Responses to Ted Hughes's "Last letter"

Michael Rosen and a close friend of Sylvia Plath write to the NS.

This week's magazine features two intriguing responses to our publication of a previously unseen poem by Ted Hughes. First of all, the poet Michael Rosen has written a sensitive, thoughtful analysis of "Last letter", Hughes's only poem to deal directly with the suicide of his first wife, Sylvia Plath. You'll have to pick up the magazine to read the full thing, but here's an excerpt:

I suppose nothing concentrates the mind on questions of human agency more than being around suicide. Hughes finds explanations in mechanistics, Hardyesque fate and deterministic mythoi. I sense that he isn't completely convinced by this. From the first line onwards - "What happened that night? Your final night." - the poem is packed with repetitions of words. Within many of the lines and between pairs of lines, sounds repeat too [...] On one level this is the cohesion of poetry. On another, it feels like a special pleading: if I say something twice, you will be more convinced.

The other response comes from Elizabeth Sigmund, who knew the couple in the early 1960s, and became a close friend and confidante of Plath in the months leading up to her death. Below is her letter to the magazine, reproduced in full:

I got to know Ted Hughes and Sylvia Plath after they moved to Devon in 1962. So much joy in getting close to such exceptional minds - until the terrible break, until the anguish and chaos and desperate end. Ted's poem betrays guilt, confusion and the howling of a trapped animal.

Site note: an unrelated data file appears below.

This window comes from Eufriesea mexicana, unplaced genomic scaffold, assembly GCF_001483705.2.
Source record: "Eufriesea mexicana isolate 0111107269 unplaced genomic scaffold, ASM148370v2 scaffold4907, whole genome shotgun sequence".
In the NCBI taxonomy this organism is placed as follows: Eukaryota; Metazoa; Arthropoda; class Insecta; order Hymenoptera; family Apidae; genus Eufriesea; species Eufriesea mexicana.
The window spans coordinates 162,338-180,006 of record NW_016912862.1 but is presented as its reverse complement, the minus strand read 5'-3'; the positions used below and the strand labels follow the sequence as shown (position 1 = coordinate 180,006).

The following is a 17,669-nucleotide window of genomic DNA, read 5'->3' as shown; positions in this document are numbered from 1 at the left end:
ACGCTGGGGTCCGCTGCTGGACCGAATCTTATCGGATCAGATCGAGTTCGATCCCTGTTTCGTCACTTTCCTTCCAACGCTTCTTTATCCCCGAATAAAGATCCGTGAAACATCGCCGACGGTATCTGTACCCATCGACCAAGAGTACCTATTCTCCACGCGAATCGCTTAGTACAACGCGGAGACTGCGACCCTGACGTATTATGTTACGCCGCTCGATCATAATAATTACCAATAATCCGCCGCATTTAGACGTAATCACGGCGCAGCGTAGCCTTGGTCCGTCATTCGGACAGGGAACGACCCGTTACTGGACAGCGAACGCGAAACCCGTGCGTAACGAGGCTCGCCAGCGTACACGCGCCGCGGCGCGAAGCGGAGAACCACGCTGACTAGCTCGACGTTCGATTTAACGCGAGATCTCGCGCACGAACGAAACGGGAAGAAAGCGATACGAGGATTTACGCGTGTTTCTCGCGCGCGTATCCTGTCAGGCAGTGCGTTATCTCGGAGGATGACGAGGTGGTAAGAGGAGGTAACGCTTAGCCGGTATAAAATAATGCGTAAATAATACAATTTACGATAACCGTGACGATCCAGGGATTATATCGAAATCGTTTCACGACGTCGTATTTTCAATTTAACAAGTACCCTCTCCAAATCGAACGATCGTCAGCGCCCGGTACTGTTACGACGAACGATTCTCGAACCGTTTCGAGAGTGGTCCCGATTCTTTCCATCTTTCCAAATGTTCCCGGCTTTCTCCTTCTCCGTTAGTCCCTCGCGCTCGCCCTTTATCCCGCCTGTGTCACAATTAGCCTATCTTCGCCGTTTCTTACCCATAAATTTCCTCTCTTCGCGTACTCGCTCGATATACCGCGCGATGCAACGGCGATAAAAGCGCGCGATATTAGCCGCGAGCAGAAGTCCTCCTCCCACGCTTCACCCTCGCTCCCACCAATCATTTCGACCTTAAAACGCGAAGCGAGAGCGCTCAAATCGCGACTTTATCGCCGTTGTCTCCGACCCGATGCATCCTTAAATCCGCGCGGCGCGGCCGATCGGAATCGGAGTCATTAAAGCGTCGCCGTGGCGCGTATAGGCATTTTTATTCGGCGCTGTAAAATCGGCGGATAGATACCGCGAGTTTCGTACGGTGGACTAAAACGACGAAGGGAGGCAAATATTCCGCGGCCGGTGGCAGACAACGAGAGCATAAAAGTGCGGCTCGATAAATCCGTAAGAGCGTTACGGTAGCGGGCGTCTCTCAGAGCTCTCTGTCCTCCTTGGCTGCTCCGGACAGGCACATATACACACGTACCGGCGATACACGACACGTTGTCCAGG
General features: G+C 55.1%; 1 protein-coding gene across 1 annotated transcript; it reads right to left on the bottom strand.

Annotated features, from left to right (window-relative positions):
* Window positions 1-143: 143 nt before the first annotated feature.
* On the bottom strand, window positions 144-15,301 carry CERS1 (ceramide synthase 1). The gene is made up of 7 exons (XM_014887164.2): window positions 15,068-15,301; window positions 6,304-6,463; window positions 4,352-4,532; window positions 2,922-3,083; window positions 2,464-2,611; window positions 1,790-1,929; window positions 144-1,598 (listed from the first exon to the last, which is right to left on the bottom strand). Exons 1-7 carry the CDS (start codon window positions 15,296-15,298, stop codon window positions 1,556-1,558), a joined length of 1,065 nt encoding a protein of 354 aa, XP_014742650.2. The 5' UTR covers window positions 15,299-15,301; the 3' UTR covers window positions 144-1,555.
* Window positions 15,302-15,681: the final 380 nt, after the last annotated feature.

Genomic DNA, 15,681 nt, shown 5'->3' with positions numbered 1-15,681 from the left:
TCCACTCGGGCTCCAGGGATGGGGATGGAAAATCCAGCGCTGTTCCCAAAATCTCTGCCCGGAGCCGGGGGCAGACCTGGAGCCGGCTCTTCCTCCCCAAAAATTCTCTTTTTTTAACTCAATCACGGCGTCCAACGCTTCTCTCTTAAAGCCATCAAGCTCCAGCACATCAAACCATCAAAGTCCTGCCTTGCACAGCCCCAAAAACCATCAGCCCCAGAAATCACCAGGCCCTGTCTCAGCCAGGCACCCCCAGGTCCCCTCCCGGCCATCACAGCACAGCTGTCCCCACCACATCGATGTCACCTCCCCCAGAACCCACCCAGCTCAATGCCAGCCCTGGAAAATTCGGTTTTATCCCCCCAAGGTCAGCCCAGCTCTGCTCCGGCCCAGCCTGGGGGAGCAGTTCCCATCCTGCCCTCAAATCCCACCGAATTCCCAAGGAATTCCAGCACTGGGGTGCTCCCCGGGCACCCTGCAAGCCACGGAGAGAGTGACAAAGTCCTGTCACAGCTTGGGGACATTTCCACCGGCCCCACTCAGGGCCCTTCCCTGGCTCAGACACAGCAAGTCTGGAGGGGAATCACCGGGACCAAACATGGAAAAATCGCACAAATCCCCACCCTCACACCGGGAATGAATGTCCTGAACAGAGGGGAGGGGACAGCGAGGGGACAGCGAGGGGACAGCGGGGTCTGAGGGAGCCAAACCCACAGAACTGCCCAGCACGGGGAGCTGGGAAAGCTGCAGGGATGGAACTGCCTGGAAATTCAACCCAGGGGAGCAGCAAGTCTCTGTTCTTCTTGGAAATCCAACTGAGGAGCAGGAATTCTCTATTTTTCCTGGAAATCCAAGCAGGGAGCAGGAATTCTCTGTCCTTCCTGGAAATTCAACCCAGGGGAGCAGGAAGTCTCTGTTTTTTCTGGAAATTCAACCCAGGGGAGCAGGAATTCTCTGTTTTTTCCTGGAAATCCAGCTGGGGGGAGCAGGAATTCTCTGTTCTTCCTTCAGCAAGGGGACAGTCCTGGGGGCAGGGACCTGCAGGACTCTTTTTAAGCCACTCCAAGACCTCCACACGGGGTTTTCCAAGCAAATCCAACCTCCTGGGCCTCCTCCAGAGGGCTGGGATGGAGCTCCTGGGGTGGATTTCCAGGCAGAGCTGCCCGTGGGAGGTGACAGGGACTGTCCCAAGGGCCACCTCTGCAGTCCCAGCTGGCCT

My escape
Had become a hunted thing
Sleepless, hopeless, all its dreams exhausted
Only wanting to be recaptured...

He had such faith in dreams, that was where he searched for answers and prophecies, and with Sylvia's death she had gone beyond Ted's comprehension.

From no world,
Beyond actuality, feeling, or name.

Attempting to escape repeated agonising events, Ted searched for forgetfulness in other complex relationships, each one involving yet further chaos and pain.

One could only stand by and watch the result of this tragedy. Death after death, young and old, male and female. It has been beyond tears, beyond words, although words are all that are left to us to remember that they were real, living beings. And what words.

Elizabeth Sigmund
Callington, Cornwall

Daniel Trilling is the Editor of New Humanist magazine. He was formerly an Assistant Editor at the New Statesman.

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Would the BBC's Nazi drama SS-GB have felt half so resonant a year ago?

This alternate history is freighted with meaning now we're facing the wurst-case scenario. 

Would SS-GB have felt half so resonant a year ago? Though the clever-after-the-fact Nostradamus types out there might disagree, I can’t believe that it would. When it comes to the Second World War, after all, the present has helpfully stepped in where memory is just beginning to leave off. The EU, in the process of fragmenting, is now more than ever powerless to act in the matter of rogue states, even among its own membership. In case you hadn’t noticed, Hungary, for instance, is already operating as a kind of proto-fascist state, led by Viktor Orbán, a man whom Jean-Claude Juncker, the president of the European Commission, jokingly likes to call “the dictator” – and where it goes, doubtless others will soon follow.